Today is blue Monday (a.k.a. the saddest day of the year), so I thought I would distract everyone and get their blood pumping a bit by sharing some thoughts on a controversial subject.

There has been a meme going around the industry recently about the need to be more active in asset allocations. While the problems with passive allocations are easy to display (and there are many), I think the difficulty of the alternative is WAY understated. Barclay‘s is an organization that spends around a billion dollars a year trying to outperform the markets. For their efforts they have managed to add alpha of only around 1.64%. And this is with the benefit of only having to deal with 2500 clients whose average assets are in the hundreds of millions each.

As client size goes down, the cost of servicing those clients goes up which will eat into that 1.64% of alpha. Also, pursuing alpha tends to be a winner take all strategy, where those at the top tend to reap the vast majority of the gains at the expense of all the other players. So you need to be playing at a Michael Jordan level to compete effectively in this arena.

Lastly, the effectiveness of a signal is always at risk, so you must limit yourself to tilts unless you want to expose yourself to a potential blowup like Amaranth or LTCM. And you must always be in search of new signals to replace those which have blown up.

A quick disclosure about myself. I invest my clients in a relatively passive way but I am not a “true believer” who believes it is impossible to exploit any mispricings in the market. Instead I just believe the hurdle to win reliably in active investing is at Olympic levels.

The anatomy of a mispricing
Unfortunately, arguments pro and con towards active investing tend to be very abstract which is not where most people do their best thinking. So I thought I might walk through an example to help people understand some of the difficulties.

Imagine that you discover that the market does not reliably adjust all stock prices when they go ex-dividend. In other words, some percentage of stocks (not necessarily always the same ones) don’t drop in price by their dividend when they go ex-dividend. Clearly this is an exploitable mispricing. All you need to do is buy a basket of stocks right before their ex-dividend date and sell them right after and you should make a profit.

What should also be very evident is that this exploit will have limits. The more money you pour into the method, the greater an effect it will have on the prices of the stocks being traded until eventually the stocks are dropping by their dividend amounts and no further gains can be garnered by this mispricing.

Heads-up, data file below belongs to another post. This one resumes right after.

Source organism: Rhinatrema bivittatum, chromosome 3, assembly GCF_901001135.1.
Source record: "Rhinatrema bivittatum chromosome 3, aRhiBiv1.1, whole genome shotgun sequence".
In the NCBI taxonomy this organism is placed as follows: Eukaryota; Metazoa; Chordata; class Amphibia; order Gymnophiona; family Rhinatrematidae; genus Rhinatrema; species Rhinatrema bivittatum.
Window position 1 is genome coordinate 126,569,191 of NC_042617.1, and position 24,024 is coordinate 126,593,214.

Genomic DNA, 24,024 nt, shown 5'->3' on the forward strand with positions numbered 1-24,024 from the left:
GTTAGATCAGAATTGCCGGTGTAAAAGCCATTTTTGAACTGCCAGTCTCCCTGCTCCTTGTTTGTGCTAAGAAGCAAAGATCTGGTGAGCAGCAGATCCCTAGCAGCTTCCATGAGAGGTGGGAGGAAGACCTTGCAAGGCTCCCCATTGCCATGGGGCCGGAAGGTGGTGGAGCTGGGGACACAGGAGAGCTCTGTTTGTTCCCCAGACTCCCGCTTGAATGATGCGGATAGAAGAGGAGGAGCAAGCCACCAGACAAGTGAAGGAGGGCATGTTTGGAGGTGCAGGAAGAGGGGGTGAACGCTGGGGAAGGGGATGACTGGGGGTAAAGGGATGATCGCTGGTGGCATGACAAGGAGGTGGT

Two additional complications enter the picture. The first is that other players are watching your actions and as it becomes apparent what you are doing, others will follow suit quickening the demise of the mispricing.

The second problem arises in determining when that demise has occurred. Imagine that the mispricing occurs in a random 10% of stocks but with a standard deviation of 20% meaning that sometimes the basket of stocks actually exhibit the reverse behavior of dropping by more than the dividend.

With this additional twist, how do we decide when the mispricing is gone? A single bad round is not indicative. Instead with each failed round we only become more sure that it has died, but it will take a few rounds of failure to reach a reasonable amount of assuredness. And to make things worse, as others discover this “mispricing” and pile on they will exacerbate the potential downside (making it worse than what you probably originally modeled).

So what can we learn from this example. To benefit from a mispricing you must understand its capacity (how much money can be run through it and how much can be made). And you must understand when to get out toretain most of the alpha. It is clear there is a HUGE first mover advantage. In other words, those who discover the mispricing have a huge leg up on those who follow afterwards. Being first, means having the smartest people with the best information which generally means having the most money. So it becomes of contest of giants with ever slimmer gains with ever growing expenses. To me, this is not a game for those handling clients each with a few million here or there.

Dimes in front of Steamrollers
There are lots of ways to make bets which have a high percentage chance of a small upside and very small chance of a large downside. By playing these odds in a way that is not visible to investors, a money manager can seem to “beat” their index consistently. When the day of reckoning finally comes to rest, excuses are made about how it could not have been foreseen, the fund is closed, and a new one with a clean slate is opened soon after. This behavior is most problematic in the hedge fund arena where derivative use is rampant and hiding these kinds of risks from investors is trivial.

I hope these examples shed more light than confusion. Let me know!